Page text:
The "facts" of majoritarianism came up as the context in which to answer Artur Karp's query, since the "facts" about the role of Sanskrit in furthering Hindutva ideology have to be understood against this broader background of the ongoing struggle in India's politics.
To your point, Arlo Griffiths (and I would expect a linguist to take the trouble to spell my name correctly, if you wanted to address me), it might be worth debating, in some other forum and on some other occasion, the relative merits and demerits of covertly illiberal democracy as against explicitly authoritarian rule. If an "elected" BJP-PDP state government can feel it within its powers to impose close to 10 weeks of curfew in Jammu and Kashmir, killing, arresting, detaining and injuring civilians at will, deploying thousands of additional military and paramilitary forces on top of the already bellicose and excessive militarization of the Valley, clearly something is going terribly wrong with Indian democracy in the hands of the Hindu Right.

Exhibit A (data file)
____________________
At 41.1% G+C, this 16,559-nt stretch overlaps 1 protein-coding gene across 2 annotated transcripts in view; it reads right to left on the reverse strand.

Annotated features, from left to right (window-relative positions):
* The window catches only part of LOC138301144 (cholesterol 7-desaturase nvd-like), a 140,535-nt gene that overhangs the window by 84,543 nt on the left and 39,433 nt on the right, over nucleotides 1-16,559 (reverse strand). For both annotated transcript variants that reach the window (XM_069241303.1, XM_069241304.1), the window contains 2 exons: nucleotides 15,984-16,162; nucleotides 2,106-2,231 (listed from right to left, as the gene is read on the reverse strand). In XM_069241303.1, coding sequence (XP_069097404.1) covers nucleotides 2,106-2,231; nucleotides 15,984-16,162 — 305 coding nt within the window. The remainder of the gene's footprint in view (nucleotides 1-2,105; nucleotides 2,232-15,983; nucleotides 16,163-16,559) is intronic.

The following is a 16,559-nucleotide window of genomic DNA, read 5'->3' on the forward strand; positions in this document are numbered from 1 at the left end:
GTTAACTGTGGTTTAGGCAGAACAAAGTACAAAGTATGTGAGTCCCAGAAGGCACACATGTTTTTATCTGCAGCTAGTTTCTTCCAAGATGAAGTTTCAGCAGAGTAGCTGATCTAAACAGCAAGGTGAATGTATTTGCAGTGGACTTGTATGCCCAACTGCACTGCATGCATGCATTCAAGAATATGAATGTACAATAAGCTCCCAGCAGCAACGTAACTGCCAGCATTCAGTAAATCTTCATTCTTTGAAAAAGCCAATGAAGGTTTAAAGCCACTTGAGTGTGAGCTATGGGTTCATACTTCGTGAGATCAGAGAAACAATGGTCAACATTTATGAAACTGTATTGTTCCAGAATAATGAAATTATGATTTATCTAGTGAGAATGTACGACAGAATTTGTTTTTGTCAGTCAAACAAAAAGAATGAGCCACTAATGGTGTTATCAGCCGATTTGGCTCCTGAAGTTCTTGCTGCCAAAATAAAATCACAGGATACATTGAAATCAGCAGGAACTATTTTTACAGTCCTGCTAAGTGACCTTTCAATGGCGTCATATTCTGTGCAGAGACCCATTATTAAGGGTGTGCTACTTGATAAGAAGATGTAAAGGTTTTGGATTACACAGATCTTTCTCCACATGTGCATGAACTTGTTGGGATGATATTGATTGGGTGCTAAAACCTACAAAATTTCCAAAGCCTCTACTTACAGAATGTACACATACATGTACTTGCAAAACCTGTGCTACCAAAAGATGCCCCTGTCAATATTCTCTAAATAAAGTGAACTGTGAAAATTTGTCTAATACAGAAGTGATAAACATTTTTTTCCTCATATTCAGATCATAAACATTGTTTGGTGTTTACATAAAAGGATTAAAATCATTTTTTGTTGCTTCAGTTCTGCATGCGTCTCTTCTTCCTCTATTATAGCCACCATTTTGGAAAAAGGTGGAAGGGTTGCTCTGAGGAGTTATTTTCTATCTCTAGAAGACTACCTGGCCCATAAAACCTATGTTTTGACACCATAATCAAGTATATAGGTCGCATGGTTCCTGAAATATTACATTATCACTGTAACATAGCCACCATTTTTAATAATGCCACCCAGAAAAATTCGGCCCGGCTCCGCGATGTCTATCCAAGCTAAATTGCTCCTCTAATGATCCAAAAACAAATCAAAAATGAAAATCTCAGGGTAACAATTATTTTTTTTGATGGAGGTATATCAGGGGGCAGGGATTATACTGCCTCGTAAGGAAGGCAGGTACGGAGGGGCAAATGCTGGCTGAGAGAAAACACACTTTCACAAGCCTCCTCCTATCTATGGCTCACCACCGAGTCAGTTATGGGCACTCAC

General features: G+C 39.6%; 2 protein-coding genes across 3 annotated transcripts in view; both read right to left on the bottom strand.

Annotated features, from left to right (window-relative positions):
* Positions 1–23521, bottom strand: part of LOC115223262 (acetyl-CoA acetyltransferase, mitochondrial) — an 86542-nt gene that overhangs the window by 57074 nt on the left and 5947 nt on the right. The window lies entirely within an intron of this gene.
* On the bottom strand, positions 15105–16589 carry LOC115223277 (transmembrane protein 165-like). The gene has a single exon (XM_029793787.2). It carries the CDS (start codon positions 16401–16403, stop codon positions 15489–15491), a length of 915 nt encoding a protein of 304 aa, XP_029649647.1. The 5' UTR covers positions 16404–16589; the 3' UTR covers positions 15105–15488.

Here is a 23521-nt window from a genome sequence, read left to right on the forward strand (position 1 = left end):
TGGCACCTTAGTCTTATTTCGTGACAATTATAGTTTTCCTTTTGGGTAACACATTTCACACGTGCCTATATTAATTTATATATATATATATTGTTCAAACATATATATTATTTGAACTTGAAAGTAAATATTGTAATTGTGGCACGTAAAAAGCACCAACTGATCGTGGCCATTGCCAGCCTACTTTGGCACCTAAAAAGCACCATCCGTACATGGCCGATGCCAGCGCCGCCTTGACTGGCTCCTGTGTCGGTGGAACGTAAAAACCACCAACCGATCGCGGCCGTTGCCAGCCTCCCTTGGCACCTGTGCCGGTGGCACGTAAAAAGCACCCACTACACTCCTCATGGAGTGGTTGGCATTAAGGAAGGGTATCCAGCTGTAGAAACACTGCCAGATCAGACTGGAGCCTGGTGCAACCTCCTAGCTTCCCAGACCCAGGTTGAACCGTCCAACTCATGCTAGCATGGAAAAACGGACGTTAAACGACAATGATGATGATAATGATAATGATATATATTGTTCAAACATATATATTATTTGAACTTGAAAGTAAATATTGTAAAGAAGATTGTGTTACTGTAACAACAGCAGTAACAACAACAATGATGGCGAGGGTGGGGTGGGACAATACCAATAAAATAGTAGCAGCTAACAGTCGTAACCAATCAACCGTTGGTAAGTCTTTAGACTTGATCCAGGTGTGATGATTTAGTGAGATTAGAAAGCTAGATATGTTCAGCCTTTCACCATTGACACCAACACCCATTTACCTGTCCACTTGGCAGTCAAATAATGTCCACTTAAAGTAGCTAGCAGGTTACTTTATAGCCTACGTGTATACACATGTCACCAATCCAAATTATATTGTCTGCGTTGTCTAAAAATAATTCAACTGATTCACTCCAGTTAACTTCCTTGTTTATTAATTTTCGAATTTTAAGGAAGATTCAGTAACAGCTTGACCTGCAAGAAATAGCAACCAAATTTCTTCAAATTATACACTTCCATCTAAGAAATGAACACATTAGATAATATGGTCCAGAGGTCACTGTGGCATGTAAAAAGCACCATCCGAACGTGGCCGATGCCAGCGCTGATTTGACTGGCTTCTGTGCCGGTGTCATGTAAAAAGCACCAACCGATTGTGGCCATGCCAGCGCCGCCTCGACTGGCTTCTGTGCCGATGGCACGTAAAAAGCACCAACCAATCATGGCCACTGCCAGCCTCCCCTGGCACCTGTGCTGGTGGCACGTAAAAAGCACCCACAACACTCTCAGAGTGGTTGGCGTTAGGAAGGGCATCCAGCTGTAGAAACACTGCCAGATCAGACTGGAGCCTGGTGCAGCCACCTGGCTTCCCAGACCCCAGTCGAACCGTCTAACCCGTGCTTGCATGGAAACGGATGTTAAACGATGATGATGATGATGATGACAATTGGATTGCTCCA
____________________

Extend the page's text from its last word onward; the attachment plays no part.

I would point you to dozens of news reports, op-eds, analytical articles, policy documents, legal opinions and so on, that leave no room for doubt about the alarming encroachment of the state of exception on the rule of law in India under the current dispensation, democratically elected as it is, but Indology in my view is not the appropriate space for that conversation.

Ananya Vajpeyi
Fellow, CSDS
vajpeyi at csds.in<mailto:vajpeyi at csds.in>

On Sat, Sep 17, 2016 at 12:36 PM, Arlo Griffiths <arlogriffiths at hotmail.com<mailto:arlogriffiths at hotmail.com>> wrote:

Dear Dr. Vajpayee,

I join Nityanand's call in favor of keeping political messages as close as possible to reliable reports on facts. I was concerned by your comparing the Emergency of the 1970s in a positive light with the current government of India. If we cannot all agree that democratic rule is better than any alternative, then it seems to me that we lose all foundation for debate.

Arlo Griffiths

École française d'Extrême-Orient

From: INDOLOGY <indology-bounces at list.indology.info<mailto:indology-bounces at list.indology.info>> on behalf of Nityanand Misra <nmisra at gmail.com<mailto:nmisra at gmail.com>>